Friday, 26 October 2012

Review: Knock Down (Street Duty Case One) by Chris Ould

Brilliant start to a new police procedural series for the YA market

As a lover of crime fiction, and an enthusiastic YA reader, I was really pleased to hear about this exciting new series. Reading it made me even happier, as it was everything I would have wished for in such a combination.

Chris Ould has written for The Bill amongst other things, and the knowledge he gained from this - of how the police operate and of what makes a successful crime narrative - is put to great use in this brilliant read. For this YA series, he has invented the rank of Trainee Police Officer (TPO) to allow the creation of 16 to 18 year old characters who can investigate crime. Although they are trainees and therefore often supervised, Holly Blades in this novel shows enough promise that the training officers allow her some slack and she is able to take something of a leading role, particularly in the crimes which focus on teens. I know that some reviewers are commenting on the realism of this, but I fail to see how it's any less realistic than the classic 'child sleuth' trope or the 'meddling little old lady who solves crimes on a regular basis' for that matter!

Holly Blades and Sam Marsden are the TPOs, although Holly has more of the lead in this instalment. Both show potential as police officers, and both are 'up against it' to some extent as the public and other officers don't always take them seriously. This is a classic trope in crime fiction (often it's the woman detective struggling to be accepted, or the older detective whose methods are viewed as outdated), allowing the characters to show their human sides and making it easier to sympathise with them. It certainly works in Street Duty as we easily root for Holly and Sam and admire their resourcefulness.

The focus is very much on the crimes and the plot centres on a few different criminal acts, some of which turn out to be connected. It feels (to me, with no such experience!) like a realistic representation of a short period in policing, with different events being reported in and the officers' attention being pulled in different directions. The narrative is in the third person and past tense, with the focus shifting around different settings and different characters and different fonts used to differentiate the police-focused sections (all headed with location date and time in a very precise way) from the sections concentrating on criminals, victims and suspects. Overall it feels quite visual, as though we are cutting from scene to scene in a TV drama or film. It's clear that as well as the TPOs and other police officers, some other characters and settings are going to be revisited in future cases, and I am looking forward to getting to know the area better.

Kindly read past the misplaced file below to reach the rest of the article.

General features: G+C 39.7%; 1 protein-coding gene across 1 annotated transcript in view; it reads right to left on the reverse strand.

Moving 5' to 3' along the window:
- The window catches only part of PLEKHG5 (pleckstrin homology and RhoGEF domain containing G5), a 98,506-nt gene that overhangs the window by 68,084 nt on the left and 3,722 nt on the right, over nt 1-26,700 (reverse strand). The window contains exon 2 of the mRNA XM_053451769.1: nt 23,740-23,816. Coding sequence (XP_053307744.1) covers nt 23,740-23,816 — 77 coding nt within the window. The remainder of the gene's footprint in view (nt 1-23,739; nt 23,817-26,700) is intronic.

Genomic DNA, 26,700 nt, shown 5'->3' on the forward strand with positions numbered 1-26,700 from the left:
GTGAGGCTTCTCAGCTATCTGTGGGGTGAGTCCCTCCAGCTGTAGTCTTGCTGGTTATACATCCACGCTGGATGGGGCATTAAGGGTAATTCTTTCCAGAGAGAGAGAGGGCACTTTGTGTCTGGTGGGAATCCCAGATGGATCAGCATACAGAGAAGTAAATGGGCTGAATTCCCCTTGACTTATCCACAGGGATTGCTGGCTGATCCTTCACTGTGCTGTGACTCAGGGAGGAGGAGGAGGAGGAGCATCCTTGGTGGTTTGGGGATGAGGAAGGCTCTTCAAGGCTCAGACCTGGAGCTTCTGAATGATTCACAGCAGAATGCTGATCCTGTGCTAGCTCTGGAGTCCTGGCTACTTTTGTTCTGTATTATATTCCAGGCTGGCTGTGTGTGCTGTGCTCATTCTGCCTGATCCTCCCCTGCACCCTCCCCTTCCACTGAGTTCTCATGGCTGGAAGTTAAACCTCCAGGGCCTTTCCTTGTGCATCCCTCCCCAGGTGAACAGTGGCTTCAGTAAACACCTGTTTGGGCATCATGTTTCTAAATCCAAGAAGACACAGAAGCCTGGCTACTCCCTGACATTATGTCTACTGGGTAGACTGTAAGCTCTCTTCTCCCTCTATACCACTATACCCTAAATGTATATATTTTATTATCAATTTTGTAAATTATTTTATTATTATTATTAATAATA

Given the popularity of crime drama and fiction, this is bound to be a highly successful series, and (speaking as a teacher) I also appreciate its positive presentation of (some) teens in relation to crime. Many teens are responsible, resourceful and reliable individuals, and it is a shame that their presentation as such is relatively unusual. I would strongly recommend this series to readers of around 15 and up (it carries warnings about explicit content and strong language).

From the Back Cover:

Victim: Teenage female, 14 years old. Unconcious. Head Injury. Laceration to arm. Struck by lorry.

Why was Ashleigh Jarvis running so fast that she didn't see the lorry? Why was she so scared? And why was she barefoot on a cold winter's evening? It's Holly Blade's first case and she wants to know the truth. But how much is she willing to risk?

First in an arresting new series from BAFTA award-winning writer, Chris Ould.

Warning: contains explicit language and content. Recommended for readers aged 15+.

Published October 1st by Usborne
Review copy gratefully received in exchange for my honest opinion
Check out more information (and the first chapter) at the Usborne Street Duty page

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